“The World Cup is increasingly extending its reach and its impact on all audiences.” -N. Guzman, new President of AMAP

Portada interviewed Nicolas Guzman, CEO of McCann Erickson Mexico and new President of AMAP. Guzman shared his thoughts on the impact the 2014 Brazil World Cup will have, what audiences to target, and the best strategies for achieving a good media mix.

Translated by Candice Carmel
nicolas.guzman.amapPortada: How will the 2014 Brazil World Cup affect the advertising market?

Nicolás Guzmán: We believe that the World Cup represents a moment of growth for ad spending in the country, but what interests us most is that the World Cup represents an opportunity for [our] society and economy.

The 2014 World Cup is a driver and an accelerator for the economy, and we (advertising) are part of that accelerator.

SONY DSCPortada: How much will ad spending increase?

Nicolás Guzmán: Rather than focus on a percentage, I would focus on how we can use the World Cup to drive the acceleration of the economy even higher. We need to concentrate on using the communication actions [for the event] in a way that serves to grow the economy.

We shouldn’t look at the 2014 World Cup as a specific event, but rather as an accelerator for future growth.

Portada: Which advertiser categories do you see strongest this year?

Nicolás Guzmán: Without a doubt, what we're starting to see is that the strongest categories will be services and consumer goods, which are linked to people who are more drawn to the World Cup.

All kinds of products targeted to men of different ages. So there we obviously have many food, telecommunications, and entertainment companies.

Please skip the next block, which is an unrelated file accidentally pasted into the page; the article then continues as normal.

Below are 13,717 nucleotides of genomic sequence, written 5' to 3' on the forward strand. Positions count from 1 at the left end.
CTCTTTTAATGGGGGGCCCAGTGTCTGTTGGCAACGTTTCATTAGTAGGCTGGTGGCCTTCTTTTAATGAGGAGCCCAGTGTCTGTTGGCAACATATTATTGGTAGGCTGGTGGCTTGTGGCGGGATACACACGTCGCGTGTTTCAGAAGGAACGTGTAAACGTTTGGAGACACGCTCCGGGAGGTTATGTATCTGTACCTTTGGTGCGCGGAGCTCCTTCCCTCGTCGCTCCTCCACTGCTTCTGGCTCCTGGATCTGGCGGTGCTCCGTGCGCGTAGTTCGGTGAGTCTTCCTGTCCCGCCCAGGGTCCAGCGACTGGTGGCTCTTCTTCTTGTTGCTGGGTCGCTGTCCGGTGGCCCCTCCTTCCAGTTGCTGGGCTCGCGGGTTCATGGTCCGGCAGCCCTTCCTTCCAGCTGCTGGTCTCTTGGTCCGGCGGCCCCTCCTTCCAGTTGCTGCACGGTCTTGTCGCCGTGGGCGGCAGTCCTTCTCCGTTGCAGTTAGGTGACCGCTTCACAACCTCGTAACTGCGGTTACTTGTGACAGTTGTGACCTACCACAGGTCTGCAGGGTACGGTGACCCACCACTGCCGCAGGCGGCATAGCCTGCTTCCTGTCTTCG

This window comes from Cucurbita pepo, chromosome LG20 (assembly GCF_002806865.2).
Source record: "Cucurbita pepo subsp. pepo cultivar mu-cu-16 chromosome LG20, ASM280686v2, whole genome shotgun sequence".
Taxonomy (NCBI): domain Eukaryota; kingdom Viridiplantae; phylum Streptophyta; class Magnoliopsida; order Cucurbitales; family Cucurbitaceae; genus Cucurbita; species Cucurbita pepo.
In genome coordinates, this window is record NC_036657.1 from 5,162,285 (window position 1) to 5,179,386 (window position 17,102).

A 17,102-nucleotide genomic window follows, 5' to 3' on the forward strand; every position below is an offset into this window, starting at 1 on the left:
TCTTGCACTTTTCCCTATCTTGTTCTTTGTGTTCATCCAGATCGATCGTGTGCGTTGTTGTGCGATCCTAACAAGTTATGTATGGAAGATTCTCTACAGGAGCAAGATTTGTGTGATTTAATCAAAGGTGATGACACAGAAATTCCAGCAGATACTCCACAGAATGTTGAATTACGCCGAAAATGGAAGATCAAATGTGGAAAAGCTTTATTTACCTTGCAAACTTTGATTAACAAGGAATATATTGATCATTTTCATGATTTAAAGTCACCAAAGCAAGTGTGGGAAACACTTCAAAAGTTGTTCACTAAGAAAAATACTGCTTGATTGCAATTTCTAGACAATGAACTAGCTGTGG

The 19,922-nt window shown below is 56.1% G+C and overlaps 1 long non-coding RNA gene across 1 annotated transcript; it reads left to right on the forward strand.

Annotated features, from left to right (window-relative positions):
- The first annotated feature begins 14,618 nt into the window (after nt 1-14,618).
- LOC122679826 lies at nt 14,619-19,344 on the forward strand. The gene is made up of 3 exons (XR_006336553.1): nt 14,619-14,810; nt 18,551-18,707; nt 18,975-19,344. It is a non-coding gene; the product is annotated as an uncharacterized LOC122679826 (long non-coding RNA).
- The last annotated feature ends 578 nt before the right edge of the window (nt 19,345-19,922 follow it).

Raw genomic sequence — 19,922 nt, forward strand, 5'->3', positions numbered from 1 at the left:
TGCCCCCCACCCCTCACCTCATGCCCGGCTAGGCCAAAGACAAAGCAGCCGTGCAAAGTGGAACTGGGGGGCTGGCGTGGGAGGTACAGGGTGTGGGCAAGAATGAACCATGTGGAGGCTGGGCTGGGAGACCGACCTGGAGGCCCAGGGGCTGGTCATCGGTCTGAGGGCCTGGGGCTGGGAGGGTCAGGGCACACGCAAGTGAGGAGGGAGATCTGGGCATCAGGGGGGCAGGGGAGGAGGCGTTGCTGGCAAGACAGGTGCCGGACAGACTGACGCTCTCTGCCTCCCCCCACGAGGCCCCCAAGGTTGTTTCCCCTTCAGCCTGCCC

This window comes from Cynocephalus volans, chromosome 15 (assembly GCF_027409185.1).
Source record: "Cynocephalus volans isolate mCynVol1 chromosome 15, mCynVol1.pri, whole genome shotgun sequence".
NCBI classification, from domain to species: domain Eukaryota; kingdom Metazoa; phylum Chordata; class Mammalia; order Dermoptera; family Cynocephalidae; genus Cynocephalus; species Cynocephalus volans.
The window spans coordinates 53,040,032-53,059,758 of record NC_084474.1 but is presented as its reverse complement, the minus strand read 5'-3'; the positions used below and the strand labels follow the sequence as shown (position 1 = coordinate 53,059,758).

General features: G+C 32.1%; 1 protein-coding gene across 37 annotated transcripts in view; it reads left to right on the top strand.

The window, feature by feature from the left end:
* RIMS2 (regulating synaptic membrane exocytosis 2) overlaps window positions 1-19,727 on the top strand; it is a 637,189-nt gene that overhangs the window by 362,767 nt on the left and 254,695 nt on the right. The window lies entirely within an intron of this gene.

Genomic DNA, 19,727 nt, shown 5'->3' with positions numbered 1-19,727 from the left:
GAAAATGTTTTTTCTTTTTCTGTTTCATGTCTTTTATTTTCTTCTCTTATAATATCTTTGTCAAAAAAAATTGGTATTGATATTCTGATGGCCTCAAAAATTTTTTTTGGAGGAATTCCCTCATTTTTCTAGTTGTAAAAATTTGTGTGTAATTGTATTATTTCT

But as the World Cup is becoming increasingly popular and attracting a more general audience, in recent years we’ve seen that it has also attracted a lot of attention from women.

The World Cup is increasingly extending its reach and its impact on all audiences.

Portada: Which media do you think will be king this year?

Nicolás Guzmán: I think every [type of] media is finding a role in the equation.

When we deal with events like the World Cup, we see that mass media is essential for connecting with the consumer. But these [media] are integrated and completely intertwined―traditional media and digital media; proximity media.

Why? Because it's part of people’s everyday experiences. People do not say ‘I'll only watch TV’; the truth is that media is increasingly penetrating our lives and we consume ever more media, so what we need to seek is collaboration between all of them.


Editorial Staff

Portada Staff

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